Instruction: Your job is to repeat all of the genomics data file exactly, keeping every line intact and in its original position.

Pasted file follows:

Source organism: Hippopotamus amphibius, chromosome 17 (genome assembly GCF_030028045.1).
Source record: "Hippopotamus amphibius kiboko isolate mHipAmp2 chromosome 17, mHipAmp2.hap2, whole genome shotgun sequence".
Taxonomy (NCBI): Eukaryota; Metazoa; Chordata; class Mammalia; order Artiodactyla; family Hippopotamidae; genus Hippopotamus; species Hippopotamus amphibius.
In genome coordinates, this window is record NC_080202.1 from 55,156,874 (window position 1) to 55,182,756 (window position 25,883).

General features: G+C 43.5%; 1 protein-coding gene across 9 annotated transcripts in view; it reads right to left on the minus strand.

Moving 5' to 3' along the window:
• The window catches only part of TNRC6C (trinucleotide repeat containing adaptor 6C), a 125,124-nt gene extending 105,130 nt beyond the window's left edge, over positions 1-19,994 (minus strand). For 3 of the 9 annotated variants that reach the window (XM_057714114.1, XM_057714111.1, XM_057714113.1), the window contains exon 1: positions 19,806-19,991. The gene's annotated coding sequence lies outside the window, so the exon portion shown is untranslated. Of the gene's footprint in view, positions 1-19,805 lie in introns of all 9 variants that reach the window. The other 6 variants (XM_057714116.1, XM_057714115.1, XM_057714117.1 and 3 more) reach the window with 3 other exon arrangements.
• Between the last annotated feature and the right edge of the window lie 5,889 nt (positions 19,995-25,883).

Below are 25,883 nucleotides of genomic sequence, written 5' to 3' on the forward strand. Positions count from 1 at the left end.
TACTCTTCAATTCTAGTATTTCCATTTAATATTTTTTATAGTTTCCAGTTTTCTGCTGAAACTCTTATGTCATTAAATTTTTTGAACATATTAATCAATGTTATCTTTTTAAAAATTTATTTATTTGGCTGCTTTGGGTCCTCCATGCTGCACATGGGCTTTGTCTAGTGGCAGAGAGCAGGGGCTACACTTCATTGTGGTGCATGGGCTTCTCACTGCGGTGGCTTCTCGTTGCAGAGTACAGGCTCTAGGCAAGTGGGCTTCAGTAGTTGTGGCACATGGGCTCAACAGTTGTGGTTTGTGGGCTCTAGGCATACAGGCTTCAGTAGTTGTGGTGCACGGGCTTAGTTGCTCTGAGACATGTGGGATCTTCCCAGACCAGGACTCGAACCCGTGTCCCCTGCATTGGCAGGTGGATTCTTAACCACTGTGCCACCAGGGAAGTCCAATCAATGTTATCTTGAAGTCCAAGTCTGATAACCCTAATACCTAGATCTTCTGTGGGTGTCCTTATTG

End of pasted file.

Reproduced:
Source organism: Hippopotamus amphibius, chromosome 17 (genome assembly GCF_030028045.1).
Source record: "Hippopotamus amphibius kiboko isolate mHipAmp2 chromosome 17, mHipAmp2.hap2, whole genome shotgun sequence".
Taxonomy (NCBI): Eukaryota; Metazoa; Chordata; class Mammalia; order Artiodactyla; family Hippopotamidae; genus Hippopotamus; species Hippopotamus amphibius.
In genome coordinates, this window is record NC_080202.1 from 55,156,874 (window position 1) to 55,182,756 (window position 25,883).

General features: G+C 43.5%; 1 protein-coding gene across 9 annotated transcripts in view; it reads right to left on the minus strand.

Moving 5' to 3' along the window:
• The window catches only part of TNRC6C (trinucleotide repeat containing adaptor 6C), a 125,124-nt gene extending 105,130 nt beyond the window's left edge, over positions 1-19,994 (minus strand). For 3 of the 9 annotated variants that reach the window (XM_057714114.1, XM_057714111.1, XM_057714113.1), the window contains exon 1: positions 19,806-19,991. The gene's annotated coding sequence lies outside the window, so the exon portion shown is untranslated. Of the gene's footprint in view, positions 1-19,805 lie in introns of all 9 variants that reach the window. The other 6 variants (XM_057714116.1, XM_057714115.1, XM_057714117.1 and 3 more) reach the window with 3 other exon arrangements.
• Between the last annotated feature and the right edge of the window lie 5,889 nt (positions 19,995-25,883).

Below are 25,883 nucleotides of genomic sequence, written 5' to 3' on the forward strand. Positions count from 1 at the left end.
TACTCTTCAATTCTAGTATTTCCATTTAATATTTTTTATAGTTTCCAGTTTTCTGCTGAAACTCTTATGTCATTAAATTTTTTGAACATATTAATCAATGTTATCTTTTTAAAAATTTATTTATTTGGCTGCTTTGGGTCCTCCATGCTGCACATGGGCTTTGTCTAGTGGCAGAGAGCAGGGGCTACACTTCATTGTGGTGCATGGGCTTCTCACTGCGGTGGCTTCTCGTTGCAGAGTACAGGCTCTAGGCAAGTGGGCTTCAGTAGTTGTGGCACATGGGCTCAACAGTTGTGGTTTGTGGGCTCTAGGCATACAGGCTTCAGTAGTTGTGGTGCACGGGCTTAGTTGCTCTGAGACATGTGGGATCTTCCCAGACCAGGACTCGAACCCGTGTCCCCTGCATTGGCAGGTGGATTCTTAACCACTGTGCCACCAGGGAAGTCCAATCAATGTTATCTTGAAGTCCAAGTCTGATAACCCTAATACCTAGATCTTCTGTGGGTGTCCTTATTG